Constitutional amendment to require judicial redistricting 'totally unnecessary,' Chief Justice Minton says

03/20/2016 10:13 AM

FRANKFORT — For year’s some in the legislature have sought to force the judicial branch to redistrict, but this time around Kentucky Supreme Court Chief Justice John D. Minton Jr. says opening up the state’s Constitution is the wrong way to mandate the change.

Every 10 years the House and Senate redraw legislative districts to mirror population shifts and ensure every person has a vote. This year an amendment to Kentucky’s Constitution is seeking to ensure that judicial districts also more closely follow population and now caseloads.

Senate Bill 8 proposed by Sen. John Schicekl, R-Union, has cleared the full Senate with a 26-12 vote in the upper chamber.

Schickel’s amendment would create a new section of the state Constitution to include a requirement that the Supreme Court propose redrawing circuit and district lines if they are significantly unbalanced regarding population or caseload.

The bill would also amend Section 97 of the Constitution of Kentucky to elect Circuit Court Clerks and Commonwealth’s Attorneys to four-year terms in 2018 and to elect them to eight-year terms in 2022 and every eight years thereafter.

“It’s an equal justice under the law issue because here in Kentucky we don’t have court systems that are equitable and equal,” Shickel said. “We have some court systems that are overwhelmed and then we have other court systems that are almost part-time.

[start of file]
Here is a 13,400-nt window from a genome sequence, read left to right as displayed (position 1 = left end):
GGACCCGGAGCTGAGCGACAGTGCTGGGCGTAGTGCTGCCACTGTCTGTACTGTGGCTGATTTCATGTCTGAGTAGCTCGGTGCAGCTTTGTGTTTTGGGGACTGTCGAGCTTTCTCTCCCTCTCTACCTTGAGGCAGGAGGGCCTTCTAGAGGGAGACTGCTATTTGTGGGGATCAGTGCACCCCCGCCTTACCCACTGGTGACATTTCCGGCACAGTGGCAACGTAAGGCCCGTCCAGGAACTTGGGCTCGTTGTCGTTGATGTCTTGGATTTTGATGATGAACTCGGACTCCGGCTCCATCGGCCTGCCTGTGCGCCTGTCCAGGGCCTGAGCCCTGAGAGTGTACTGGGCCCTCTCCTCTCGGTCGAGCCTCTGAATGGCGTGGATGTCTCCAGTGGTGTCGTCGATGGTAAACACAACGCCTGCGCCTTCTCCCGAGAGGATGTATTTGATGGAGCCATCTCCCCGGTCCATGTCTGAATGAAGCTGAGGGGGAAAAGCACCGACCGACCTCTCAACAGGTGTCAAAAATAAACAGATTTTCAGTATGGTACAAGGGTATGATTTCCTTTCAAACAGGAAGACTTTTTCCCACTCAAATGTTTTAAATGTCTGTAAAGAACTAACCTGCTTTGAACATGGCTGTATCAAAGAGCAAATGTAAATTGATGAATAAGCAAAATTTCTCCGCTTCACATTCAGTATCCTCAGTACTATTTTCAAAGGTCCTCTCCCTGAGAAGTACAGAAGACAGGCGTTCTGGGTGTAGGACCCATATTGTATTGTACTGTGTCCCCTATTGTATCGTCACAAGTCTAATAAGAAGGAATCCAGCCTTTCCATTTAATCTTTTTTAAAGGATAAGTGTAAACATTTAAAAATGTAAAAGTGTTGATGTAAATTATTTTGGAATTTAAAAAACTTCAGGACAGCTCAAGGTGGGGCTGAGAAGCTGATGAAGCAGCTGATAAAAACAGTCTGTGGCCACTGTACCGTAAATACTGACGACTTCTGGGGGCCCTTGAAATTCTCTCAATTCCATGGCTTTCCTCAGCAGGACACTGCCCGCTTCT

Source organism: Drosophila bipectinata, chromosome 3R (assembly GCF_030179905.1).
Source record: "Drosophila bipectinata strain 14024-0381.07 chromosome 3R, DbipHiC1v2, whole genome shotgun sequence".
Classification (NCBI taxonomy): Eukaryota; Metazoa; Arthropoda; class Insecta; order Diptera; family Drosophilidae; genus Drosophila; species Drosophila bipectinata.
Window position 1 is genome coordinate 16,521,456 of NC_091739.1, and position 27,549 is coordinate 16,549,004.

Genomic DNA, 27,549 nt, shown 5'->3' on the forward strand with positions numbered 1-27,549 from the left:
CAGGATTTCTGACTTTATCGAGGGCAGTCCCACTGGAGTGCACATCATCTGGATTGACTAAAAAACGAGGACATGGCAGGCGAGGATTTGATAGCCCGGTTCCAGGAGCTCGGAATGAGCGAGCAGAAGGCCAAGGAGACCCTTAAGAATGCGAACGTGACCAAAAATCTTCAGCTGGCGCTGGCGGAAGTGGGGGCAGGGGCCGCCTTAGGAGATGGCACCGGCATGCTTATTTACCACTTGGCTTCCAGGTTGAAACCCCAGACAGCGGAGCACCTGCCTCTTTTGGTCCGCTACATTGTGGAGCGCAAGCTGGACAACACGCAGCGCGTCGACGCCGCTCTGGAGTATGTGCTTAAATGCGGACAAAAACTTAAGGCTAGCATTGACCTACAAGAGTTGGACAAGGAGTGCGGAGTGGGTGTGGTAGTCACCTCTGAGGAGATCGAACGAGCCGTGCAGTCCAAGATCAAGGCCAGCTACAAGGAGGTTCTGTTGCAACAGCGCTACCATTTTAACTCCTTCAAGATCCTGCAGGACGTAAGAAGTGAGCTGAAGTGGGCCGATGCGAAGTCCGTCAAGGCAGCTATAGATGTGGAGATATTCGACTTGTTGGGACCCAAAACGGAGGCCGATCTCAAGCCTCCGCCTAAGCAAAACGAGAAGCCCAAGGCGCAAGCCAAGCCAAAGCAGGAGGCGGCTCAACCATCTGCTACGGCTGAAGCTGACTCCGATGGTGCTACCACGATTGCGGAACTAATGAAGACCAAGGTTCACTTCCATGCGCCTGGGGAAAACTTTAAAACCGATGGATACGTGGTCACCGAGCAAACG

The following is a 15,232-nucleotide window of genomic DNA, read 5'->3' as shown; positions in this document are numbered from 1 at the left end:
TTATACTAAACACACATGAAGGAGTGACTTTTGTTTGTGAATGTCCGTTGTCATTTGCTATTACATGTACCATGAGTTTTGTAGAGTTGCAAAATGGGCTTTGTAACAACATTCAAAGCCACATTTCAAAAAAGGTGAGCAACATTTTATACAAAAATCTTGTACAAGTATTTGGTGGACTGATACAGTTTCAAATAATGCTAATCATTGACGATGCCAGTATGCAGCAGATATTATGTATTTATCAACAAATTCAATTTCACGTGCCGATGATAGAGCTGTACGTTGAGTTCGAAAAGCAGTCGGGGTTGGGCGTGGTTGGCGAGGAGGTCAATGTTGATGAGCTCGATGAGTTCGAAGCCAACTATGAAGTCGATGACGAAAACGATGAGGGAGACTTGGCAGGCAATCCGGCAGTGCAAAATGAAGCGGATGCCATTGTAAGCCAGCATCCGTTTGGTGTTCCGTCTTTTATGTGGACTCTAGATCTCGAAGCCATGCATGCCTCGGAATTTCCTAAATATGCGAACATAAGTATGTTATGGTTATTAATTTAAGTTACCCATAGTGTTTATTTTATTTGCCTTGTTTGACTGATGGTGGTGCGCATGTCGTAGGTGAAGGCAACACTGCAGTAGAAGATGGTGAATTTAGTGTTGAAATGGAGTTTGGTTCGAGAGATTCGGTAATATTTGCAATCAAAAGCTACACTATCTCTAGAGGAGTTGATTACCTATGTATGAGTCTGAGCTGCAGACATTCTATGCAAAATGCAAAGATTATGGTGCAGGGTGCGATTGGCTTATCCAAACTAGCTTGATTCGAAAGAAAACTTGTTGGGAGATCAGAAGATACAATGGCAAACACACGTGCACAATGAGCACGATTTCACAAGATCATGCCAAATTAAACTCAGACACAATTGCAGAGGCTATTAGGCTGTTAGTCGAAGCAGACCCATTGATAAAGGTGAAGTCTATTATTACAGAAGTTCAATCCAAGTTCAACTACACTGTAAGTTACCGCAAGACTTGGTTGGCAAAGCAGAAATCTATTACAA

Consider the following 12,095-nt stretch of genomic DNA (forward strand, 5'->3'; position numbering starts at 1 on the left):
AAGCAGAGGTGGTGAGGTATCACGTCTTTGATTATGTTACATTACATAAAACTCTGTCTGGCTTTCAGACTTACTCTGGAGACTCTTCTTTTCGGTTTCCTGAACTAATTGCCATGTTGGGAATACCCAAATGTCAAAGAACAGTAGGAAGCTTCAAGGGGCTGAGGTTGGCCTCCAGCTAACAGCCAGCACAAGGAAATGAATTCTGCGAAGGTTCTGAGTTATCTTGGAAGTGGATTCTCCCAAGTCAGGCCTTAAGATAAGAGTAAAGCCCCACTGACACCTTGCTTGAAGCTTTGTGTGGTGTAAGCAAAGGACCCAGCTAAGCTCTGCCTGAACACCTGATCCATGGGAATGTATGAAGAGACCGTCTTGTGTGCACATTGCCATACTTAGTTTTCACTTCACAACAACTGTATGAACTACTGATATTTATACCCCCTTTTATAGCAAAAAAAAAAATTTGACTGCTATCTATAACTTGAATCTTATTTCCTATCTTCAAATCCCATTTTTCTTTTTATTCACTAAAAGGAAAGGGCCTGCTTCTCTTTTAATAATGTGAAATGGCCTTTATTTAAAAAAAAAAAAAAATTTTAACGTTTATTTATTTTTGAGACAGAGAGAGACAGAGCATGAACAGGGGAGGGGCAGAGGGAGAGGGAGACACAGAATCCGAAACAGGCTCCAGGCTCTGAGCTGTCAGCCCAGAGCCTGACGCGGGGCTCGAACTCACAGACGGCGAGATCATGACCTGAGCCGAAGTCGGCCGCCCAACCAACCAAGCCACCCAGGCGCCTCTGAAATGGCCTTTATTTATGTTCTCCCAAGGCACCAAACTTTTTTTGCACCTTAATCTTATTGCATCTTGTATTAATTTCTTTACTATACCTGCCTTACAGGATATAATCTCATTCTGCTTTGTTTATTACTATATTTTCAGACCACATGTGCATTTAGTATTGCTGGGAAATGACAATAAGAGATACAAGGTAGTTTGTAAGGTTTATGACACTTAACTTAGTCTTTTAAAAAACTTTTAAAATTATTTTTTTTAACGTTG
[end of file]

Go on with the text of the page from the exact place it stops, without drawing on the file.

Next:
“It’s also an economic issue because as you know the judicial branch has requested additional funding — they need additional funding, but we can’t pour additional money into a system until it’s equitably arranged.”

Chief Justice Minton disagrees, saying changing the state’s Constitution is “totally unnecessary” in this instance.

“It is a myth to say this is all driven by population — that seems to be what has driven this effort,” Minton said. “It has to do with the ability of the courts and whether the courts are appropriately providing access to justice uniformly across the state.”

Minton said they are concerned about delivering justice uniformly, and he said the courts are taking steps to ensure that’s done. But he believes redistricting every 10 years and opening up the state’s Constitution to mandate that change is a step too far.

The chief justice also said the courts have been in engaged in that process over the past several years to determine work loads.


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